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Part 4

Hy-Achieving – creating a suitable incentive regime

Various government funds and initiatives have been created to incentivise the development of hydrogen projects in Australia.41 For example, at the national level, there is the Clean Energy Finance Corporation's $300m Advancing Hydrogen Fund42 and a $250m Future Fuels Fund from the Australia Renewable Energy Agency.43 In April 2021, the Federal Government announced that the 2021-22 budget would include funding to accelerate the development of clean hydrogen hubs in regional Australia with further funding for regional hydrogen programs being included in the 2022-23 budget, bringing the Australian Government's planned investment in hydrogen hubs to $525 million.44 Accordingly, it is the taxpayer who pays to incentivise entrants into this industry. 

State governments have also committed to supporting the development of the hydrogen industry by way of financial support, for example, up to $3 billion will be provided under New South Wales' Hydrogen Strategy, in the form of waiving government charges, providing exemptions on network charges, direct capital investments and other incentive programs.45

While this state and federal funding has resulted in the feasibility of a number of research and pilot programmes required for large-scale hydrogen production, it has been suggested that such financial support needs to be extended to encourage technological development and support existing pilot programmes transition to large-scale commercialisation.46 To stimulate the market, investors consider that government demand-side support in the form of CfDs and other offtake instruments that absorb price differences may provide more value as it would provide cashflow certainty. Cashflow certainty would also assist in securing external financing and broader private sector investment which is crucial to the success of the industry. 

Part 5

Hy-ly Volatile? making it safe, sustainable and transportable

The current regulatory landscape does not explicitly accommodate the creation of a hydrogen market in Australia.49 While some existing legislative frameworks are likely to apply to the hydrogen industry, it is probable that further regulatory reform will be required to specifically target the needs of large-scale hydrogen production.50

A report commissioned by the Department of Industry, Innovation and Science identified 730 pieces of legislation and regulations, and a further 119 standards, that may be relevant to the development of an Australian hydrogen industry.  These pieces of legislation principally relate to aspects addressing the safety, development and upscaling, environmental impacts and infrastructure needs (including transport and pipelines) of the hydrogen industry.51 A separate review would need to be undertaken to consider whether changes would be required to address hydrogen production, transport to market, use as fuel, use in gas networks, safety, project approvals, environmental protection. and economic effects on industry. The Federal Government included $2.4m in the 2021-22 budget to support hydrogen related legal reforms,52 and in 2022, Australian Energy Ministers agreed to extend the national gas regulatory framework to hydrogen, biomethane and other renewable gases.53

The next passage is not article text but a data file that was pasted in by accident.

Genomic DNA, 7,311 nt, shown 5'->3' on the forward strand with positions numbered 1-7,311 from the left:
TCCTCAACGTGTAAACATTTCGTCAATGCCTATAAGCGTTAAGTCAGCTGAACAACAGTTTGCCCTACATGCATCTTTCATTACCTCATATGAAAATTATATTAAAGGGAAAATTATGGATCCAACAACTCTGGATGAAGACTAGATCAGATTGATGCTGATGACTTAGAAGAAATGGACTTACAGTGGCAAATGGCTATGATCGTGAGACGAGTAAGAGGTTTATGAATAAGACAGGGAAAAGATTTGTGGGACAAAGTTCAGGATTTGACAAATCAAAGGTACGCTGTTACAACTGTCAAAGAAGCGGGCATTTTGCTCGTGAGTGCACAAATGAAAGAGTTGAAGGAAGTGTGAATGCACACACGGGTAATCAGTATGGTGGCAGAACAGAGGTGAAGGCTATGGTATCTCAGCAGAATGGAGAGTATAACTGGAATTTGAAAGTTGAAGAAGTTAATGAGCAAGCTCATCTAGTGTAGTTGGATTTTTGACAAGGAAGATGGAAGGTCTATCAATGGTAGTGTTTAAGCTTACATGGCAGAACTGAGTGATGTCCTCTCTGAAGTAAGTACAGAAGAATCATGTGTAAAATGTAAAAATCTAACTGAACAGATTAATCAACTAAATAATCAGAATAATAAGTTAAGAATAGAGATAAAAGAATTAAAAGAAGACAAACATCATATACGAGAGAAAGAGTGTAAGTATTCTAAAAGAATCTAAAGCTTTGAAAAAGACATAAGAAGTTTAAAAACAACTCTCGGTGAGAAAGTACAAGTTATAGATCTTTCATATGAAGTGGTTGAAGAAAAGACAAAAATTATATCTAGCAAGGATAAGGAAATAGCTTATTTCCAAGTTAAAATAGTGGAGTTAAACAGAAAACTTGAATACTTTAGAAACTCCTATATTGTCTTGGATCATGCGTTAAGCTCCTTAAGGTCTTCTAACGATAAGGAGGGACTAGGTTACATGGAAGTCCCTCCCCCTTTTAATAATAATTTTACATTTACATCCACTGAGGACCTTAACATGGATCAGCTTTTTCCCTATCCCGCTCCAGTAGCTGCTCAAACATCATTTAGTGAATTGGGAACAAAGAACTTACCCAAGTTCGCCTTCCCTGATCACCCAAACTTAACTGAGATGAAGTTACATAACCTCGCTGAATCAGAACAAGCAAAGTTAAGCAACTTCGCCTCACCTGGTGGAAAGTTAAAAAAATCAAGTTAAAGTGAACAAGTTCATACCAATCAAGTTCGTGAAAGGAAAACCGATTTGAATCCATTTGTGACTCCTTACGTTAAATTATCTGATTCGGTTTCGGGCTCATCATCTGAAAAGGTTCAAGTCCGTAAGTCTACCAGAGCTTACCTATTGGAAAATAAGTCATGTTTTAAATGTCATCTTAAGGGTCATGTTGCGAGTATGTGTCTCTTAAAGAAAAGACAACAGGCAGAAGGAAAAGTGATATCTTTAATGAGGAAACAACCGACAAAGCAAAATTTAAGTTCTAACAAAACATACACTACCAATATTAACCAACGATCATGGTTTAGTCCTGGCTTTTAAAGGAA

A further regulatory challenge facing the hydrogen industry is the inconsistent application of different policies and priorities across the states. In order to achieve relative uniformity among jurisdictions, the various state and territory governments committed to developing a nationally consistent approach to regulatory models applicable to the hydrogen industry. However, this has not been what has occurred to date. 

We are now seeing some states propose hydrogen specific legislation (for example, South Australia), and New South Wales has introduced its own incentive mechanisms. Further, certain states have expressed clearer preferences for green, rather than blue, hydrogen projects (for example, Tasmania and the ACT). There have, however, been some key themes for reform across the states. For example, most states have developed Renewable Energy Zones (REZs) or strategic development precincts for renewable hydrogen production. Several state and territory governments have also established cross-government agency working groups to develop competency in, and awareness of, hydrogen across government, including identifying and addressing regulatory gaps and providing advice on compliance with existing requirements.54


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Capturing the hydrogen opportunity for Japan and Australia

Now is the time to look for future global opportunities. Japan and Australia have begun initial collaborations, but we see significant potential in building this relationship and fostering a new wave of growth for both the Australian and Japanese markets.

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